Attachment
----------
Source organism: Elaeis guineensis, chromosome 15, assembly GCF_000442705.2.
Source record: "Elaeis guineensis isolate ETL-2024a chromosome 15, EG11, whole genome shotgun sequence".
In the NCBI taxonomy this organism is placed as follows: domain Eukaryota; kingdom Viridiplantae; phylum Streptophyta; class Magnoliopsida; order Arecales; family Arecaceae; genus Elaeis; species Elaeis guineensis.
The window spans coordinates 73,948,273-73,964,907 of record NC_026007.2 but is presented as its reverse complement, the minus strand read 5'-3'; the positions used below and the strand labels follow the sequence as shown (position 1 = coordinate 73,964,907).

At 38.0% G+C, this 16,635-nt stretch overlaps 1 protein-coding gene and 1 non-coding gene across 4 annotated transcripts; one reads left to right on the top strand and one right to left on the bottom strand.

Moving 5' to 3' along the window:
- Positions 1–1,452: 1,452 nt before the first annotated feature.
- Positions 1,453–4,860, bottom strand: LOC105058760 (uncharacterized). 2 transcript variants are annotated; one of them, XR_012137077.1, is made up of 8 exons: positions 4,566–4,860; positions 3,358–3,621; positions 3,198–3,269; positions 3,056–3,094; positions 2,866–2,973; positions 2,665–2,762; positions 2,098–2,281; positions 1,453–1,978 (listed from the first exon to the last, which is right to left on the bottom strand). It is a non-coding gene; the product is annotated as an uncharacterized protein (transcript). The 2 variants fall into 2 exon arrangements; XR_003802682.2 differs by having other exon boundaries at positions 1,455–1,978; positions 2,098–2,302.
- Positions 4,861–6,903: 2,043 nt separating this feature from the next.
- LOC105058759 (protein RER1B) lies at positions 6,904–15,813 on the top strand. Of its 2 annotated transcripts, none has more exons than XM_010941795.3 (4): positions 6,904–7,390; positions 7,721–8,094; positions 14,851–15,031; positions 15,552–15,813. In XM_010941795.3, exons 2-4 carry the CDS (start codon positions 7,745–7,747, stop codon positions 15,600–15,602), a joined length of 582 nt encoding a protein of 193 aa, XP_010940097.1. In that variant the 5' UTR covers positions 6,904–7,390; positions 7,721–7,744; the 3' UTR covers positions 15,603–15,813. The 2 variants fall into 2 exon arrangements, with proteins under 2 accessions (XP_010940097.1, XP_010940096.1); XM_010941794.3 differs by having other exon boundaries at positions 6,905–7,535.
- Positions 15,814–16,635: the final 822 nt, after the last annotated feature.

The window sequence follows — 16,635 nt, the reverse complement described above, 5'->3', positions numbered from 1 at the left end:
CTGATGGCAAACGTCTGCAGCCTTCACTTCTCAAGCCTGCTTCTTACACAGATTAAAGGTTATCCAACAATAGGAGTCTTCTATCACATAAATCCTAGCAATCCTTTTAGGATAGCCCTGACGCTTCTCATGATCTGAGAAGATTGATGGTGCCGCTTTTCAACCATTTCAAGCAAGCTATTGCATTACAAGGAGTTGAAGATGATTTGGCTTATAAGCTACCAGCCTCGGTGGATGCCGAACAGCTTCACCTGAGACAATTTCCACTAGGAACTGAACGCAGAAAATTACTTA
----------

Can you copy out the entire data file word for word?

Source organism: Elaeis guineensis, chromosome 15, assembly GCF_000442705.2.
Source record: "Elaeis guineensis isolate ETL-2024a chromosome 15, EG11, whole genome shotgun sequence".
In the NCBI taxonomy this organism is placed as follows: domain Eukaryota; kingdom Viridiplantae; phylum Streptophyta; class Magnoliopsida; order Arecales; family Arecaceae; genus Elaeis; species Elaeis guineensis.
The window spans coordinates 73,948,273-73,964,907 of record NC_026007.2 but is presented as its reverse complement, the minus strand read 5'-3'; the positions used below and the strand labels follow the sequence as shown (position 1 = coordinate 73,964,907).

At 38.0% G+C, this 16,635-nt stretch overlaps 1 protein-coding gene and 1 non-coding gene across 4 annotated transcripts; one reads left to right on the top strand and one right to left on the bottom strand.

Moving 5' to 3' along the window:
- Positions 1–1,452: 1,452 nt before the first annotated feature.
- Positions 1,453–4,860, bottom strand: LOC105058760 (uncharacterized). 2 transcript variants are annotated; one of them, XR_012137077.1, is made up of 8 exons: positions 4,566–4,860; positions 3,358–3,621; positions 3,198–3,269; positions 3,056–3,094; positions 2,866–2,973; positions 2,665–2,762; positions 2,098–2,281; positions 1,453–1,978 (listed from the first exon to the last, which is right to left on the bottom strand). It is a non-coding gene; the product is annotated as an uncharacterized protein (transcript). The 2 variants fall into 2 exon arrangements; XR_003802682.2 differs by having other exon boundaries at positions 1,455–1,978; positions 2,098–2,302.
- Positions 4,861–6,903: 2,043 nt separating this feature from the next.
- LOC105058759 (protein RER1B) lies at positions 6,904–15,813 on the top strand. Of its 2 annotated transcripts, none has more exons than XM_010941795.3 (4): positions 6,904–7,390; positions 7,721–8,094; positions 14,851–15,031; positions 15,552–15,813. In XM_010941795.3, exons 2-4 carry the CDS (start codon positions 7,745–7,747, stop codon positions 15,600–15,602), a joined length of 582 nt encoding a protein of 193 aa, XP_010940097.1. In that variant the 5' UTR covers positions 6,904–7,390; positions 7,721–7,744; the 3' UTR covers positions 15,603–15,813. The 2 variants fall into 2 exon arrangements, with proteins under 2 accessions (XP_010940097.1, XP_010940096.1); XM_010941794.3 differs by having other exon boundaries at positions 6,905–7,535.
- Positions 15,814–16,635: the final 822 nt, after the last annotated feature.

The window sequence follows — 16,635 nt, the reverse complement described above, 5'->3', positions numbered from 1 at the left end:
CTGATGGCAAACGTCTGCAGCCTTCACTTCTCAAGCCTGCTTCTTACACAGATTAAAGGTTATCCAACAATAGGAGTCTTCTATCACATAAATCCTAGCAATCCTTTTAGGATAGCCCTGACGCTTCTCATGATCTGAGAAGATTGATGGTGCCGCTTTTCAACCATTTCAAGCAAGCTATTGCATTACAAGGAGTTGAAGATGATTTGGCTTATAAGCTACCAGCCTCGGTGGATGCCGAACAGCTTCACCTGAGACAATTTCCACTAGGAACTGAACGCAGAAAATTACTTA